There is a similar feature on Android with the Google search box, but I find the one on iOS to have some key advantages. First, it’s extremely fast, while Google’s search bar takes a split second to load and that lag could get irritating; secondly, Apple’s spotlight search has the right information density as it is capable of showing mulitple results. For instance, in Spotlight search you can easily type a single letter like M to get all apps that start with an M (like Mail, Messenger, etc), so you can just tap on the app you want to open it up quickly. Google’s search bar in comparison prioritizes Google search results, and while it does also search for apps, you will usually see just one result, so you need to scroll, and the whole exercise becomes too slow to be of much use.

Given that often times we have tens of apps installed and searching for them is quite the chore, iOS Spotlight search can be a huge advantage and a time saver.

It’s also worth pointing out that Apple’s Control Center is one of the niftiest recent additions to the platform. The ability to swipe up from the bottom and have quick access (and by quick we mean instant, not requiring multiple taps) to brightness, music playback, the flashlight (yes, it is surprisingly often used!) is hugely appreciated.

Customization: a sore spot

At the same time, it is still surprising for me as someone with an Android habit to see how ridiculously tedious it is to do simple things on iOS like changing the wallpaper or adding a new ringtone.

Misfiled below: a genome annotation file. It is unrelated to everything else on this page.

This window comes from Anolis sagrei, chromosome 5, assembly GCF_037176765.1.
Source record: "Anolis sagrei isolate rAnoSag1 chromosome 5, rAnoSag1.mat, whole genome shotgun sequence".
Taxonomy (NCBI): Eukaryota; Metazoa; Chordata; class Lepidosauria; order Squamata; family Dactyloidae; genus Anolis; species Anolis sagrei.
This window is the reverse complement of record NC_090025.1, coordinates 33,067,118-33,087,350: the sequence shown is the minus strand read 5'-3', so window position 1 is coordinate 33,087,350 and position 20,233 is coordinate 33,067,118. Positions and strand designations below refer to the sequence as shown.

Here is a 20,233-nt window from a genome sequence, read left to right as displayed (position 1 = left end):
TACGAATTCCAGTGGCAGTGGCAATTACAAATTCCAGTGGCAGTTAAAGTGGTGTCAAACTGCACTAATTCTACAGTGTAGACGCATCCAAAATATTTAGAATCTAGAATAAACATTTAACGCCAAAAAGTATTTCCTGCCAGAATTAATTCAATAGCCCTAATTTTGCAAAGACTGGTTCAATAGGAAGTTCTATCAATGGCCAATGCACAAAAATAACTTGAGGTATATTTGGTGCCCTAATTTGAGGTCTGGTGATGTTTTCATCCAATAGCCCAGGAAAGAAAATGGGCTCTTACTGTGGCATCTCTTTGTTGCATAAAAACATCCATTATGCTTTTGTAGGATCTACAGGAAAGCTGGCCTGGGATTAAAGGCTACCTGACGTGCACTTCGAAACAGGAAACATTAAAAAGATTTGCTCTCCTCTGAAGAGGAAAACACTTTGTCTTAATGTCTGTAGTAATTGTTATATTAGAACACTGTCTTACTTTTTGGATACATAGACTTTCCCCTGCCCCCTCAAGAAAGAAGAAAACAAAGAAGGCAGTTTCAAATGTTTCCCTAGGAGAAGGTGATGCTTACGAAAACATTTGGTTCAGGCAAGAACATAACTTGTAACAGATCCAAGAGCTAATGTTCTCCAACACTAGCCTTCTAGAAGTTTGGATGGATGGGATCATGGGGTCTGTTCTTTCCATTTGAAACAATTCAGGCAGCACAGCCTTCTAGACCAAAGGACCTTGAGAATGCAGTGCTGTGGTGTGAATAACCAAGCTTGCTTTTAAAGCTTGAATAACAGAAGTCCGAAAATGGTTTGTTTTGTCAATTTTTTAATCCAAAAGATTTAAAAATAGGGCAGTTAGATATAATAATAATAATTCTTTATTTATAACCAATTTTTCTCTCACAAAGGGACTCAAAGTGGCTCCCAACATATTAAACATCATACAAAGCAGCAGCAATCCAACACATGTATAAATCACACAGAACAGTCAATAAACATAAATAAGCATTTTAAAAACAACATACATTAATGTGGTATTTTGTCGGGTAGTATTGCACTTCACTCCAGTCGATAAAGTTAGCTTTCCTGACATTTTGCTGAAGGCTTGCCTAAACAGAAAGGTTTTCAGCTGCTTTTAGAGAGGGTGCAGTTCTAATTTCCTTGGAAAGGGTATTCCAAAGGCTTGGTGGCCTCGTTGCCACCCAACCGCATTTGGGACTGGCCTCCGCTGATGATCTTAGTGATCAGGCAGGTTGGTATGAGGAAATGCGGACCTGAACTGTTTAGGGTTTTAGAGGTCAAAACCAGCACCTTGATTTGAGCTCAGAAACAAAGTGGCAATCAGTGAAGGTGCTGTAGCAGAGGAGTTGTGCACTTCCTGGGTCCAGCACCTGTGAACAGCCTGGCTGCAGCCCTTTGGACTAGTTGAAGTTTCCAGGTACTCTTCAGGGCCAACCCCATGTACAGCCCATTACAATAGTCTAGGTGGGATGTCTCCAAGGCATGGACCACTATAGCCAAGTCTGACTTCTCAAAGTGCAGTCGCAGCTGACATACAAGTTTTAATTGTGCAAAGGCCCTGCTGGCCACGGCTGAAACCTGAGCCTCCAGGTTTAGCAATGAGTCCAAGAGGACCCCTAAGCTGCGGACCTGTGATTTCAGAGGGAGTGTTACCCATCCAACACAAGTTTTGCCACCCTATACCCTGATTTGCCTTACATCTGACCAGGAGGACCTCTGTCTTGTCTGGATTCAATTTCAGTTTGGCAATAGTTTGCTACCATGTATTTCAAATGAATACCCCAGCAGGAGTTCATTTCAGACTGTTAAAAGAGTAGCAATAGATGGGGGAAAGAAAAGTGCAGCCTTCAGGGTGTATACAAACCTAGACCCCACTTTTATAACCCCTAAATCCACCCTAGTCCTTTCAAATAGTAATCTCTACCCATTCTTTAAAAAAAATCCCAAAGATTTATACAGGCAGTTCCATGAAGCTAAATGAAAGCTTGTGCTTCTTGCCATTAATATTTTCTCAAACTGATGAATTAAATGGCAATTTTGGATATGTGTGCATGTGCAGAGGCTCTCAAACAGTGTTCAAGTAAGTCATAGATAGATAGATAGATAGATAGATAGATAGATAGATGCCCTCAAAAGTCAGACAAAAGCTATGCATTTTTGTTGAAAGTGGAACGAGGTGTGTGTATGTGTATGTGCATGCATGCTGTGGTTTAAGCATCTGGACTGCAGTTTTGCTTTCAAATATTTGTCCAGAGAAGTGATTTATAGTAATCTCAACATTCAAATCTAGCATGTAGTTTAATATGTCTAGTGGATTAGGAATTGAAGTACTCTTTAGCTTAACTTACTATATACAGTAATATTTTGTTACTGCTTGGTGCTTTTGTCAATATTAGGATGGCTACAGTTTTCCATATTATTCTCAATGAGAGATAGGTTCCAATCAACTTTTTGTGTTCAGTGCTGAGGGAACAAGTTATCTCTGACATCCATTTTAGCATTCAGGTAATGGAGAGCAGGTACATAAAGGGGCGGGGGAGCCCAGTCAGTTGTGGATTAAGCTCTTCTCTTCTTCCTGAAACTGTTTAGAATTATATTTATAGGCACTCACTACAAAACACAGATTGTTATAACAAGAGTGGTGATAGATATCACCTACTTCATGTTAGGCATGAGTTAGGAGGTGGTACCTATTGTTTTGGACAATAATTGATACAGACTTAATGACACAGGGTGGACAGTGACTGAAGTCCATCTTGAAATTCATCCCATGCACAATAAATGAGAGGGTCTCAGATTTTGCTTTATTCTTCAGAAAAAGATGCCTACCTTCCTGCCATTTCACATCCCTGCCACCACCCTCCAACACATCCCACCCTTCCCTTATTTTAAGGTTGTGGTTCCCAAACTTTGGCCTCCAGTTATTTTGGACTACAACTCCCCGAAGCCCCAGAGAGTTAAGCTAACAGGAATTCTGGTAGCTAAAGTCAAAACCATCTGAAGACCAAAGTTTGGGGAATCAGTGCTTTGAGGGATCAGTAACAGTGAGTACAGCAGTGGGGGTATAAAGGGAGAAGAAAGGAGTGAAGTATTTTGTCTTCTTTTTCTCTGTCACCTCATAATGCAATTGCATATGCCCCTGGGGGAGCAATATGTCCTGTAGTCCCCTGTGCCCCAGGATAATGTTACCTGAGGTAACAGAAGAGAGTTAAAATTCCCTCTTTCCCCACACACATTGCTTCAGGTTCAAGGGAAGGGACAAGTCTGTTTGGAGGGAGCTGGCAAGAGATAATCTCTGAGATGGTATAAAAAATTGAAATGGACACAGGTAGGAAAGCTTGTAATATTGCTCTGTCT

Customization as a whole remains a sore spot for the iOS platform: you don’t have true live wallpapers (you have Apple’s dynamic images, but those are hardly a full-blown alternative), you don’t have true widgets (again, iOS 8 adds widgets to the notification bar, but not to the home panel, which feels like a half-baked solution), you don’t have the option to change the appearance of icons, and - naturally - you have zero of the complete overhaul capabilities of Android launchers and custom ROMs.

Is this a real problem? Despite Apple’s community denial, fact remains that Apple has been consistently behind Android in terms of customization options, and the company is now playing catch-up: it has done so with the adoption of an Android-like notification center, it has done so by allowing custom keyboards, and it seems that Apple is slowly but surely moving towards giving more and more customization options to its users.

Dealing with distractions

Finally, no look on iOS is complete without speaking of the way the platform handles notifications. The notification center appeared on iOS many years after it was on Android, and it still feels like a work in progress: Apple just cut the tabs in the notification center from three to two, and it is still hugely annoying that in the second tab there is no ‘Clear All’ option for notifications.

There is some obscurity to the way iOS handles notifications. There are no icons to nag you in the status bar, and all notifications are put away in a stash that you can’t immediately see in the second tab in the notification center, and while this might not sound very intuitive and user-friendly, I found that it makes handling your notifications a much less stressful exercise. You don’t have a light that’s constantly blinking and distracting you for every little notification you receive, and even when you fire up the phone, non-essential notifications do not prompt you to take immediate action on them. With so many virtual distractions nowadays, this seeming flaw in the system, works out to be a benefit for a user like me.

And this concludes my second week with the iPhone 6. Stay tuned for next week’s article where we look at the iPhone 6 camera and how it compares against rivals.

Related phones

iPhone 6
  • Display 4.7 inches
    1334 x 750 pixels
  • Camera 8 MP (Single camera)
    1.2 MP front
  • Hardware Apple A8
    1GB RAM
  • Storage 128GB, not expandable
  • Battery 1810 mAh
  • OS iOS 12.x